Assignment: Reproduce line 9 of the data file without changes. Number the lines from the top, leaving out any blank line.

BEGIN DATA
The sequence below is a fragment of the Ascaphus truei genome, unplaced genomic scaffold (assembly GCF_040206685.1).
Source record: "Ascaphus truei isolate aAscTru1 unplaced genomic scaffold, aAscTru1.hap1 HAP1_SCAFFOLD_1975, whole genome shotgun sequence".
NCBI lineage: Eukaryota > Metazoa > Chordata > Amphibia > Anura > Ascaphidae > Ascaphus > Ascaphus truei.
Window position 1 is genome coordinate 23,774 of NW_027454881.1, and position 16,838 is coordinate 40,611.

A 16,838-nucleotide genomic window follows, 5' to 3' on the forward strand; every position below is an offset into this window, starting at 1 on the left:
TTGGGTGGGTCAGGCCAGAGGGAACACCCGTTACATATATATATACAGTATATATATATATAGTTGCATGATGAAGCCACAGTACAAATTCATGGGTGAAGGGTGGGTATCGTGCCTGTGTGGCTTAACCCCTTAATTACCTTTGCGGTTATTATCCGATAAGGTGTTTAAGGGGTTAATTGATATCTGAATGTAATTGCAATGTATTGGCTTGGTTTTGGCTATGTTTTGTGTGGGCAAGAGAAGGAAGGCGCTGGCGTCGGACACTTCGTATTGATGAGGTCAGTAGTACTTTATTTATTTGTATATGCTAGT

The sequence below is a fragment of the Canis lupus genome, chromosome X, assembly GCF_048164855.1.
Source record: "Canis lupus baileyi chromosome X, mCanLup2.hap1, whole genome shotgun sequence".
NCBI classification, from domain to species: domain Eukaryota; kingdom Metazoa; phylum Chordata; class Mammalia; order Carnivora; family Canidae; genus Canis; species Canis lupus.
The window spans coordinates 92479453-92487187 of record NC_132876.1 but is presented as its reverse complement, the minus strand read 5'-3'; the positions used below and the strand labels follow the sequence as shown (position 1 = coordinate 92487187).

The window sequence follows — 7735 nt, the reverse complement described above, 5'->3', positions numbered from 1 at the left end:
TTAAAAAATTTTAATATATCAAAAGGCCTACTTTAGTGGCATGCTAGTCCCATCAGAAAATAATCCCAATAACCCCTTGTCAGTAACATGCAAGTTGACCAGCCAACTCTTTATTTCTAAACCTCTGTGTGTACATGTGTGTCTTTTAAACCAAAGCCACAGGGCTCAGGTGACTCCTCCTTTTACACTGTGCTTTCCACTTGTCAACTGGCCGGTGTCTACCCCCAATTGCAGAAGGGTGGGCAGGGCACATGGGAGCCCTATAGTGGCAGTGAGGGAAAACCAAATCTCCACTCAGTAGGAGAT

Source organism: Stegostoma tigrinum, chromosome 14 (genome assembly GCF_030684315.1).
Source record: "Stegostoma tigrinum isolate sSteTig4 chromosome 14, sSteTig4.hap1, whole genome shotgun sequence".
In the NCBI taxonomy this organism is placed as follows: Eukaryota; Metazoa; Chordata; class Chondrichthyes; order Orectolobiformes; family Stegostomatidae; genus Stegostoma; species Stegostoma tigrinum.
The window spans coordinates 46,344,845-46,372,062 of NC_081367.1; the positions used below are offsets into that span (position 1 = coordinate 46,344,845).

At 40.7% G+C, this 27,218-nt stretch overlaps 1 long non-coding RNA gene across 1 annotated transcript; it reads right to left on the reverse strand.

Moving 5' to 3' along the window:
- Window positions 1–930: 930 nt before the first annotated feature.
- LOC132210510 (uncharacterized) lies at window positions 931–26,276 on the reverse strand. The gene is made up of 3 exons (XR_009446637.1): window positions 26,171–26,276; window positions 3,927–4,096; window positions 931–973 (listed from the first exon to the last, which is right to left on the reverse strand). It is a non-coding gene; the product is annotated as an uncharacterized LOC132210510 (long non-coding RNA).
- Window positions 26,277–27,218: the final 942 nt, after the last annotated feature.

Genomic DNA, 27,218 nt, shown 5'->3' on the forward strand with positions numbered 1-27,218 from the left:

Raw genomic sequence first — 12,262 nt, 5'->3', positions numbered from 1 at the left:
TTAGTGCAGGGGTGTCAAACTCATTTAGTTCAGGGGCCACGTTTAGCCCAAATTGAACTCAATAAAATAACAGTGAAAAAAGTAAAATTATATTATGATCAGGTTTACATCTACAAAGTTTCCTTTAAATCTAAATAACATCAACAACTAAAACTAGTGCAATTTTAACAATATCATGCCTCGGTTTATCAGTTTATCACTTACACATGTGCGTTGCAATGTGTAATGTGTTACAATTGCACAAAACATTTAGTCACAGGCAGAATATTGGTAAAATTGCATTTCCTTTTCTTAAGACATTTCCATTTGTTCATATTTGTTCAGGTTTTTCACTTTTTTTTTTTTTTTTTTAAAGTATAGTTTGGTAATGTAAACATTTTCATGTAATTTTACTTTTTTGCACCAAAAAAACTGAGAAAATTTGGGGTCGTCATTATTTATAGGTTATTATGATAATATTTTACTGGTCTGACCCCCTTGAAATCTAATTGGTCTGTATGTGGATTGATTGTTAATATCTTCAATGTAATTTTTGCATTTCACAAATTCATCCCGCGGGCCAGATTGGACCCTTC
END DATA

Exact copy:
NCBI classification, from domain to species: domain Eukaryota; kingdom Metazoa; phylum Chordata; class Mammalia; order Carnivora; family Canidae; genus Canis; species Canis lupus.